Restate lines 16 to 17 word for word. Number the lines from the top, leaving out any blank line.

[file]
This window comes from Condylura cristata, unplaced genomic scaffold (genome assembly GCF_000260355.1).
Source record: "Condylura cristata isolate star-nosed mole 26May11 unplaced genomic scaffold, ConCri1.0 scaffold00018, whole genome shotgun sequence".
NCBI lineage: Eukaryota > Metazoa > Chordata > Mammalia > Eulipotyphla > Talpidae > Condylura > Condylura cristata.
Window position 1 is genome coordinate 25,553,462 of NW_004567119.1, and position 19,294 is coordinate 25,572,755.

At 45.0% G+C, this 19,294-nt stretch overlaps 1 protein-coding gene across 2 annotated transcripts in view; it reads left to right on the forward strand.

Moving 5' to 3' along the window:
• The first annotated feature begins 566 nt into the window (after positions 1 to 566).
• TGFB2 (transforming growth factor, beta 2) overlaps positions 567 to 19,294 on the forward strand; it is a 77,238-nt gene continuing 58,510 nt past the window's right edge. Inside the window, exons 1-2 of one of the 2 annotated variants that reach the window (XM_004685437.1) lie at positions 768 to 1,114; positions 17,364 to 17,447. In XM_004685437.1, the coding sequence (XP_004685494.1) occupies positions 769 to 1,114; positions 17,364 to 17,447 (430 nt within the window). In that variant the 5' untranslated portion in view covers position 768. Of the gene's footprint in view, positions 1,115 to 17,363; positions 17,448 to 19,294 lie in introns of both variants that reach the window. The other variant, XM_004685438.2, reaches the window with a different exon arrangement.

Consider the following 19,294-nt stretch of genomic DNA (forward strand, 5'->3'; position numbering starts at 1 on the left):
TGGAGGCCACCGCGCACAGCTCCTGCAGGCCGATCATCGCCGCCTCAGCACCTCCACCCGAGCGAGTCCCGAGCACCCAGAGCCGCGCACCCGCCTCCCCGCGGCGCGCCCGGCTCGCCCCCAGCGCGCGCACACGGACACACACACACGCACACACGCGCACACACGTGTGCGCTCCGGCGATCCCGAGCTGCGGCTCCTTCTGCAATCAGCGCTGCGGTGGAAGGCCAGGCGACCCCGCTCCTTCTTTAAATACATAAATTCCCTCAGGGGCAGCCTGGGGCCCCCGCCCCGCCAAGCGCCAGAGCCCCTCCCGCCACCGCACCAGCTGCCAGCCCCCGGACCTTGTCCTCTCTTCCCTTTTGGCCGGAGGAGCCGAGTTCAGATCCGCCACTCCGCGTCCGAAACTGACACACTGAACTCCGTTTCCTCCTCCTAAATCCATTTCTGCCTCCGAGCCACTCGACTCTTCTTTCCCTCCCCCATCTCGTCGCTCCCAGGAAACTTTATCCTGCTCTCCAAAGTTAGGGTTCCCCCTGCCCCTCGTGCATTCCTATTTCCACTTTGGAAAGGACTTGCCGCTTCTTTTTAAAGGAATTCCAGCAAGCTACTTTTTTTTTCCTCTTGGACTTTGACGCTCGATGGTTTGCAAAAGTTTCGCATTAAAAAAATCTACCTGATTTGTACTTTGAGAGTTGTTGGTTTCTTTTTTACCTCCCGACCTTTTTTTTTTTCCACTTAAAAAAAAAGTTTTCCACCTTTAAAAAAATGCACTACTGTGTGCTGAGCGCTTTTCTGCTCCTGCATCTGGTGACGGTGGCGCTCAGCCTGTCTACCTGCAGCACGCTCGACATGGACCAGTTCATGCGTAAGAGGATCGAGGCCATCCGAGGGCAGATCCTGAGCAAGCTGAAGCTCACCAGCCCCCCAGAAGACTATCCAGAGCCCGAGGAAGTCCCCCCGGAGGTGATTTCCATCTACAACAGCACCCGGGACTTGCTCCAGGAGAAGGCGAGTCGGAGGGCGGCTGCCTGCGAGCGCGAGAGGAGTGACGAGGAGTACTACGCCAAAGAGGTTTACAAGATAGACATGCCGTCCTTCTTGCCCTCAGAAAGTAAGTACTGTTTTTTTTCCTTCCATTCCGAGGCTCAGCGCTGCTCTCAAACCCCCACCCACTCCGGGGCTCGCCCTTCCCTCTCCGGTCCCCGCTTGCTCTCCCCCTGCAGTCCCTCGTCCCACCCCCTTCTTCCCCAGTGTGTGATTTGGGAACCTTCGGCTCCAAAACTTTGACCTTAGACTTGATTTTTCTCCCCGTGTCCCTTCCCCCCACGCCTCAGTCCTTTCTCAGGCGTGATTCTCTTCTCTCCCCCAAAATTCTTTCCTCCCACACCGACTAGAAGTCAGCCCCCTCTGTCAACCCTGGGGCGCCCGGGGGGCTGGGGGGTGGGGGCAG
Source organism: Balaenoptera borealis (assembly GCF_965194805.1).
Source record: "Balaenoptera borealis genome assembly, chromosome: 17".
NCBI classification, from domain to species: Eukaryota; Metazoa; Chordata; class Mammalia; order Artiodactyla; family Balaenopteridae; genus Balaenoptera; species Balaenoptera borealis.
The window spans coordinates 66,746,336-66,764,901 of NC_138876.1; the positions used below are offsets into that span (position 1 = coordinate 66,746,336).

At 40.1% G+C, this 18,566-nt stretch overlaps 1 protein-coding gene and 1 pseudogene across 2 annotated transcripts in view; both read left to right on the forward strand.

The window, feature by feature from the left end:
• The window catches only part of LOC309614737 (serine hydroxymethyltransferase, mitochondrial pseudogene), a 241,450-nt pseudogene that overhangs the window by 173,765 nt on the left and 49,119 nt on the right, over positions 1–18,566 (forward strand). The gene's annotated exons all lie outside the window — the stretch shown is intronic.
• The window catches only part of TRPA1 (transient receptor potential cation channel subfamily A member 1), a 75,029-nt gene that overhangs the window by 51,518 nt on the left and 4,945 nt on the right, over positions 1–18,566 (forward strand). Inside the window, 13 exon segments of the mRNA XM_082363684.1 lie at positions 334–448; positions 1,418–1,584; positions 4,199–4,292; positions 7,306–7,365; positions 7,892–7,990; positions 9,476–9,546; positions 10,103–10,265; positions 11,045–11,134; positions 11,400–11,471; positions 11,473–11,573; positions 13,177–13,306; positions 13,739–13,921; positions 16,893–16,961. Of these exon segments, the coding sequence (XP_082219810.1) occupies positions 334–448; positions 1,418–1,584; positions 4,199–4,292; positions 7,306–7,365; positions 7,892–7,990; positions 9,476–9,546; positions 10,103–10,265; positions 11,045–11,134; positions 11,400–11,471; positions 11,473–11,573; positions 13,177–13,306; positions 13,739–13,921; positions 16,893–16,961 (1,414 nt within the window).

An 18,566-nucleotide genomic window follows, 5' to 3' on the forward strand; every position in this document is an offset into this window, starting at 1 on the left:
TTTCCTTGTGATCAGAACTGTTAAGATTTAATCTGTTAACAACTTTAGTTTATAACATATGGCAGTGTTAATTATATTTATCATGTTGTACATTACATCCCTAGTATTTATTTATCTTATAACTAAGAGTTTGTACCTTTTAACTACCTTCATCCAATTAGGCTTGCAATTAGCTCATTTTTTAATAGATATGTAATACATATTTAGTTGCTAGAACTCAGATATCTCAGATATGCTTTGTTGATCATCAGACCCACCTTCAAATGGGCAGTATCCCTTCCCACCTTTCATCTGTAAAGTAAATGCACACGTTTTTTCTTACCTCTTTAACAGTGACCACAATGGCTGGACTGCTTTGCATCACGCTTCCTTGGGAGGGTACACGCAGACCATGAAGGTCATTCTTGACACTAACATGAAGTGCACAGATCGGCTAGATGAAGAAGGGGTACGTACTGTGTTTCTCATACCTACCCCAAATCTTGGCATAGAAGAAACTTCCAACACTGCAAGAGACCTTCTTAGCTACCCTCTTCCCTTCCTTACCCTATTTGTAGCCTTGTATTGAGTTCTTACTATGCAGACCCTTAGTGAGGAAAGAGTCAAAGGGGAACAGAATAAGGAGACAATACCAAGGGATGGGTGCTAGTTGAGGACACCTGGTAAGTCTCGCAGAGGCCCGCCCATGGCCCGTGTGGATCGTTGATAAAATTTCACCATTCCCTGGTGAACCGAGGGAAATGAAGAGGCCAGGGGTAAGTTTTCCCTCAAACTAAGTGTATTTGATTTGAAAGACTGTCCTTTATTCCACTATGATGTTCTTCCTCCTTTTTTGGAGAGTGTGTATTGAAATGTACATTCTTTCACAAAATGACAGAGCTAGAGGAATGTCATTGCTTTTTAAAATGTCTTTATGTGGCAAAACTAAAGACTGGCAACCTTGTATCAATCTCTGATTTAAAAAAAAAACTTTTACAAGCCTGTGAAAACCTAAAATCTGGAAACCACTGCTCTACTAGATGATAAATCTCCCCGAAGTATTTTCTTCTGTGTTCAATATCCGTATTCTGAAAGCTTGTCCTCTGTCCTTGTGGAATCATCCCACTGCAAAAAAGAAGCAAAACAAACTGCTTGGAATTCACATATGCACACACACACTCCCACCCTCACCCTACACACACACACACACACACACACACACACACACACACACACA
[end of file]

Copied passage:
The window, feature by feature from the left end:
• The window catches only part of LOC309614737 (serine hydroxymethyltransferase, mitochondrial pseudogene), a 241,450-nt pseudogene that overhangs the window by 173,765 nt on the left and 49,119 nt on the right, over positions 1–18,566 (forward strand). The gene's annotated exons all lie outside the window — the stretch shown is intronic.